Improving mathematics instruction through evidence

March 1, 2018

We are evaluating several educational initiatives led by school districts that seek to improve student achievement in mathematics by refining their approach to mathematics instruction. 

 

One approach commonly used by our district partners is the Concrete-Representational-Abstract (CRA) model for teaching mathematics, a research-based, three-part, systematic approach designed to build student understanding. At the concrete step, the concept is introduced using manipulatives (base ten blocks, fraction bars, counters) to solve a problem. During the representational stage, students use drawings (pictures, tallies, dots, graph paper) to represent the concrete objects to solve the problem. The abstract step problem solving moves to using symbols, operations, and formulas to solve a problem. Implementing this systematic approach to teaching mathematics has been shown to build student understanding of mathematical concepts.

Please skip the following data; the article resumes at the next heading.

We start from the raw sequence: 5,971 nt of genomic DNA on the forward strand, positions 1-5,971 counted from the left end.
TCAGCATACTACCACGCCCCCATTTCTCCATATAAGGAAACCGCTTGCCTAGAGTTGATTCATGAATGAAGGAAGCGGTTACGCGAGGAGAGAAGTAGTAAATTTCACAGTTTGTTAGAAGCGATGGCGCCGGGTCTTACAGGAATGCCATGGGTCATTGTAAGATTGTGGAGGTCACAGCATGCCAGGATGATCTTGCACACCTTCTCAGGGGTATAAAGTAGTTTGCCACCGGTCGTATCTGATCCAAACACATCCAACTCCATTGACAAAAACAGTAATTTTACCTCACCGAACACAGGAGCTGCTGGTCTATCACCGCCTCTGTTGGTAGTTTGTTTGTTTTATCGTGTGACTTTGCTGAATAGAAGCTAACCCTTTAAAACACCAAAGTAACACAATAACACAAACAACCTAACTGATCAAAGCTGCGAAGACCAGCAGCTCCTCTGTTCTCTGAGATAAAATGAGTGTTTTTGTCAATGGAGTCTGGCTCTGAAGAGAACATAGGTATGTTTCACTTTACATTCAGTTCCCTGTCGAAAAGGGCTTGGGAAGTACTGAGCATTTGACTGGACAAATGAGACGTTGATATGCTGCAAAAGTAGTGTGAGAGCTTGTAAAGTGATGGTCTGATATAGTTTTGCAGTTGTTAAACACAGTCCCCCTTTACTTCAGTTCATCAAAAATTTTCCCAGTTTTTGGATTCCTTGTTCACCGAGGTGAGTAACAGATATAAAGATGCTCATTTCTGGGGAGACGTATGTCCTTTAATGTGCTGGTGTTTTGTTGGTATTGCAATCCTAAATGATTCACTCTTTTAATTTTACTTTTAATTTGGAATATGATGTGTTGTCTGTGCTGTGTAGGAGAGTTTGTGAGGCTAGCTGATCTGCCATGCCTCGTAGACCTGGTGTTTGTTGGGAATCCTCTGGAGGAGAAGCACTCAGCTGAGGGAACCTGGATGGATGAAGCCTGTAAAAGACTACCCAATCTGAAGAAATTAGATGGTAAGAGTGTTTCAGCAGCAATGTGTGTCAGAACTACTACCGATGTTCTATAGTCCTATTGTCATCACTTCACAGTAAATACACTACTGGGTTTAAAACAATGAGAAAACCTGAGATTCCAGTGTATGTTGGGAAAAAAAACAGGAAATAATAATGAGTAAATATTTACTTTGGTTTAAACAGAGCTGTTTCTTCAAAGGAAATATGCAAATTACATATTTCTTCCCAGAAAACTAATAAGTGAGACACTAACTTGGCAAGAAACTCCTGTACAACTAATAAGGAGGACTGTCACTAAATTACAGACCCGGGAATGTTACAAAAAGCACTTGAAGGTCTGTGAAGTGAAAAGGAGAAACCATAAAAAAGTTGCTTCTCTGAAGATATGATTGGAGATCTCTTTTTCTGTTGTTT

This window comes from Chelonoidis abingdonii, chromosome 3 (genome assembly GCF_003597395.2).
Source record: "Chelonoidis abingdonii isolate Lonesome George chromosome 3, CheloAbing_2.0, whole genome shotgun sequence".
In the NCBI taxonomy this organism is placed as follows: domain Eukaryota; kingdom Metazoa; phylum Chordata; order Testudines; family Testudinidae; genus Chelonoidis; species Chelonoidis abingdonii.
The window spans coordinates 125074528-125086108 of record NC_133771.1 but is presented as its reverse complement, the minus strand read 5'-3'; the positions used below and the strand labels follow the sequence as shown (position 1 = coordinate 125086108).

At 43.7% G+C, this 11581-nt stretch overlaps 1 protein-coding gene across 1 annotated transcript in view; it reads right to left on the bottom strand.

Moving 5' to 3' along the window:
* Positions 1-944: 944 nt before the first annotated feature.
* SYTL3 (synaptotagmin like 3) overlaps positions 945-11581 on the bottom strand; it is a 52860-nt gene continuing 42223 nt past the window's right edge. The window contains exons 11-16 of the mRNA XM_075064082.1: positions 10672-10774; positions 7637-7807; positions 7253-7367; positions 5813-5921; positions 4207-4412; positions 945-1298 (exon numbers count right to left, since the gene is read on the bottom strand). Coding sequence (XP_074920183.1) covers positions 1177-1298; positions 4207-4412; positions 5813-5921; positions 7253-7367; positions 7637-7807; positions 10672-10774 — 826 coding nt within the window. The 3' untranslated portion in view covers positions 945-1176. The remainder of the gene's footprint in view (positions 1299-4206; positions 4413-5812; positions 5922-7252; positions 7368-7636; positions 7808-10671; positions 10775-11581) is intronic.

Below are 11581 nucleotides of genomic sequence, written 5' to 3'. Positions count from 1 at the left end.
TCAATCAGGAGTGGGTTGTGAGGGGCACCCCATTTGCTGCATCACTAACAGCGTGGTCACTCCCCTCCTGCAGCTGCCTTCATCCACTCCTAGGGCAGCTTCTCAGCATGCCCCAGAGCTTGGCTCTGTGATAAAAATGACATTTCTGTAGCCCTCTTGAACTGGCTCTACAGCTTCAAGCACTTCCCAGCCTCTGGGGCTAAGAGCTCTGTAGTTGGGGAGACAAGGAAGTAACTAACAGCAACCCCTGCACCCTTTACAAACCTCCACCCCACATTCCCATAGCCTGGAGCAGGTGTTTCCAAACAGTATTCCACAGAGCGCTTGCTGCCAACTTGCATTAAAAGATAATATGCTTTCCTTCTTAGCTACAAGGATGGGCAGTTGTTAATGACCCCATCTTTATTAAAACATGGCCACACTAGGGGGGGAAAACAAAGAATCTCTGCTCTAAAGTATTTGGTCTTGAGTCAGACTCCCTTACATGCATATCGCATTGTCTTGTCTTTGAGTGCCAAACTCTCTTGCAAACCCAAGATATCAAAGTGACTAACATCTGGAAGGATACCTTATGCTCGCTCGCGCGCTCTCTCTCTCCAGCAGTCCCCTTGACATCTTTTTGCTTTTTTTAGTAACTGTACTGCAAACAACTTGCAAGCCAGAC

We frequently support implementation by gathering data on fidelity of implementation through the analysis of teacher lesson plans using a rubric and/or classroom walk-through data with an observation protocol. In both cases, the data collection instruments are tightly aligned with the instructional model. Monitoring the observed frequency of specific instructional indicators provides formative feedback to the project team, which is used to plan for continued professional learning and/or support specific areas of need and monitor implementation progress over time.

 

 

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